And then I stopped travelling and returned to Canada. Got myself tested by Dr Susy Lin, landed in emergency and eventually got full membership into the Cancer Club.

That’s how I found out I have Multiple Myeloma.

Cancer Club, Multiple Myeloma Division, June 2009.

aka The Yellow Diaries

LIVESHOCK: the recurring shock of being alive. More on this later.

Don’t get me wrong. Its true the deepest crises are moments of great opportunity. An event that shocks you into seeing with heart. A place from which to combine survival and celebration. Our boy Lance Armstrong called his Cancer survivor story: a Journey Back to Life.

I believe. But right now I’m a Cancer intern, covert social watcher and I’m doing all this against the backdrop of preparing to premiere two films at the Toronto International Film Festival and wondering if I should have cancelled that meeting with that director while bloated up on my ‘roids’ or I should have just come clean. ‘Yes- I have cancer. The meds shift the shape of my body in ways I can’t predict- but I can still perform torridly well and are looks really still that important in showbiz anyways? I have so much more to say now than ever before…’

Should have said it.

Didn’t.

But I’m writing this blog.

I’m not sure why and that’s probably the best beginning.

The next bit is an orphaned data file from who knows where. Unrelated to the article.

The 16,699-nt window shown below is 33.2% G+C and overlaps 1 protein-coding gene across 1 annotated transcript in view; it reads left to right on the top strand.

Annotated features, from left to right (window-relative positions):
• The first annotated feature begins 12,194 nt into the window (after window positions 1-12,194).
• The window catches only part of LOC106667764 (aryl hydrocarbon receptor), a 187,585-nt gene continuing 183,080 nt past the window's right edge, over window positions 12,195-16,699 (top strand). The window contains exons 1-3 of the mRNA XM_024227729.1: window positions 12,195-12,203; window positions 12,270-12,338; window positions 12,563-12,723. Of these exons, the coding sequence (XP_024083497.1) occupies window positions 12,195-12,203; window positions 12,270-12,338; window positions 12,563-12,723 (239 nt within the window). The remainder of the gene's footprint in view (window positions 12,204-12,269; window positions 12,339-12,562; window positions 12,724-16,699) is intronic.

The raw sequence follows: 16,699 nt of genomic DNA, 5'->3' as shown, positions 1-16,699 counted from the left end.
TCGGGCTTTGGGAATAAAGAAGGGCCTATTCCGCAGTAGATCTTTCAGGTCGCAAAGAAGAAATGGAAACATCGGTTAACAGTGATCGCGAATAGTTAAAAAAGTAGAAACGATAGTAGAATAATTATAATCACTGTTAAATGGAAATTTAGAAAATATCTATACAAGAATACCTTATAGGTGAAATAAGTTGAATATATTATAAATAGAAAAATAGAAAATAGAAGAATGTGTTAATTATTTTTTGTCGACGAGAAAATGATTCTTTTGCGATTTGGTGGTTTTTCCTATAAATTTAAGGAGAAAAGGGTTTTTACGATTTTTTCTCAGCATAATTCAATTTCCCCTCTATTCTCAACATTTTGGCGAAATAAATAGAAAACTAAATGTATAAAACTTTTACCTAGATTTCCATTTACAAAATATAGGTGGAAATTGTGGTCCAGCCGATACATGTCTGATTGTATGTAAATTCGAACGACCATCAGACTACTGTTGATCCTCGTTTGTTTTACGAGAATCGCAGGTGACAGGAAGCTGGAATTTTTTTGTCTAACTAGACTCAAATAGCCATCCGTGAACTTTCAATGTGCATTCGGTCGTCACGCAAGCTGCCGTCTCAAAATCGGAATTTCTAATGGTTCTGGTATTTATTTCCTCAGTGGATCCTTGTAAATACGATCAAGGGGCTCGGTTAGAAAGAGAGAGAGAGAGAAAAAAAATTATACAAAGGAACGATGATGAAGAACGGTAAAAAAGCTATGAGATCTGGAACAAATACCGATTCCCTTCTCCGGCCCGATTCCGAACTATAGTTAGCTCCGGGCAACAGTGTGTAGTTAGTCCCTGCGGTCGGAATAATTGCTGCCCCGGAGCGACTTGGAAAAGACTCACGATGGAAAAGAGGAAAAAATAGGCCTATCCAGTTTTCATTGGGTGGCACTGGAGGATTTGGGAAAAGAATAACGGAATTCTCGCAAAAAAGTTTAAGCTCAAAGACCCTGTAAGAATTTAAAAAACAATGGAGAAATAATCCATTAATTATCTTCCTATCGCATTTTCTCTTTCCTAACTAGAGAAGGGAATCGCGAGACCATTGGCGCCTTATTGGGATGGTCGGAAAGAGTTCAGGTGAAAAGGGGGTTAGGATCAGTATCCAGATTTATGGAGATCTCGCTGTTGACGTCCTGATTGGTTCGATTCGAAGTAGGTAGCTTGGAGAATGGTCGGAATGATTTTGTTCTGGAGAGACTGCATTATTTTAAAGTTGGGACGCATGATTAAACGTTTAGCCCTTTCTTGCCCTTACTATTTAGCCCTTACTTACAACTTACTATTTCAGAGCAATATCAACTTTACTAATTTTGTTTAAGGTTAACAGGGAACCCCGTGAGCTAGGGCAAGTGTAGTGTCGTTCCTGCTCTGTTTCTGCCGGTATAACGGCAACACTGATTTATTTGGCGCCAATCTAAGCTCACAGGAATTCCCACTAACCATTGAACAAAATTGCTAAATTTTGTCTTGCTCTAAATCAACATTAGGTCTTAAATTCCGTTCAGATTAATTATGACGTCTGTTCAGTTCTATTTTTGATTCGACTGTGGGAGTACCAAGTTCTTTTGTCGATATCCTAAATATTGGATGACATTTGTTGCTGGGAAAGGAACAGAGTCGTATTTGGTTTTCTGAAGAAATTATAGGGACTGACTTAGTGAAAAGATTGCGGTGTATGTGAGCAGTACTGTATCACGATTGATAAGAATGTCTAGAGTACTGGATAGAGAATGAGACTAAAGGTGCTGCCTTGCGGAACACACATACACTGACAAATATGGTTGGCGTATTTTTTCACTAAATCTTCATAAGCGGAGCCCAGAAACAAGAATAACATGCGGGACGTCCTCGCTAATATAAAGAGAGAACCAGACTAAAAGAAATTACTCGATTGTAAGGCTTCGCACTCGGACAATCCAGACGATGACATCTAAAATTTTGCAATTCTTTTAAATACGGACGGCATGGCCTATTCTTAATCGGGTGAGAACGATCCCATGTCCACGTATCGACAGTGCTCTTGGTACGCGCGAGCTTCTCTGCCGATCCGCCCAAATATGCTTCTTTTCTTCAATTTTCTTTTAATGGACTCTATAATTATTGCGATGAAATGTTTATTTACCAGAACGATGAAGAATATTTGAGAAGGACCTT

Many people become members of the cancer club. Loads of actors and artists struggle with a the capricious nature of our business. There’s lots of ‘coming home’ stories out there.

Maybe I’m just finally listening to my marrow.

I asked around if I should speak openly about getting diagnosed recently with Multiple Myeloma. Some  advised me to keep my ‘condition’ a secret as it could negatively affect my career. Buh? I’m plumper, redder, more energetic and wily than ever before- Kiss me like I’ve been kidnapped!

Tara Maclean, surrogate sister and super talented singer, talked about how the role of an artist is to use every experience- especially the painful ones- and transform them by sharing.

Laura Simms my NY based professional Story teller/surrogate jewish mother highlighted the ‘pathology of perfection’ which we suffer from in this age. How celebrity culture and media create unrealistic expectations in ourselves and others and how perhaps sharing my experiences in preparing for the Toronto Film Festival juxtaposed with my ongoing chemotherapy and treatments could inform and loosen these expectations.

Ted Grand reminded me of the power of community and interconnectivity. Ted’s the founder/director of Moksha Yoga and introduced me to the concept of Sangha or a community with a common vision or purpose. Like on the days when your ‘yellow’ wattage is low and the chemo makes you feel like a nauseous mound of subcutaneous fat, well, it’s good to know that there are others feeling shitty in ways which only the Sangha can understand.

Then there is no getting around this message from Martha Katherine Smith Macgee:

My husband has Multiple Myeloma. If we had not had Myeloma Awareness and donations in the past, he would not be here after nine years and nine months. Thank you for what you have done and will do for Cancer Awareness.

www.myelomacanada.ca/

Labelling and categorizing have their perils as well as their uses.

Sometimes there’s just stop. Find your corner, your own patch from which to speak. And follow the tug.

The Yellow Diaries. Remission-Transmission. TIFF.

Besides. I like to work from this place right now. It’s easy to find.

It begins.

The yellow diaries will be a place where I write about my personal journey.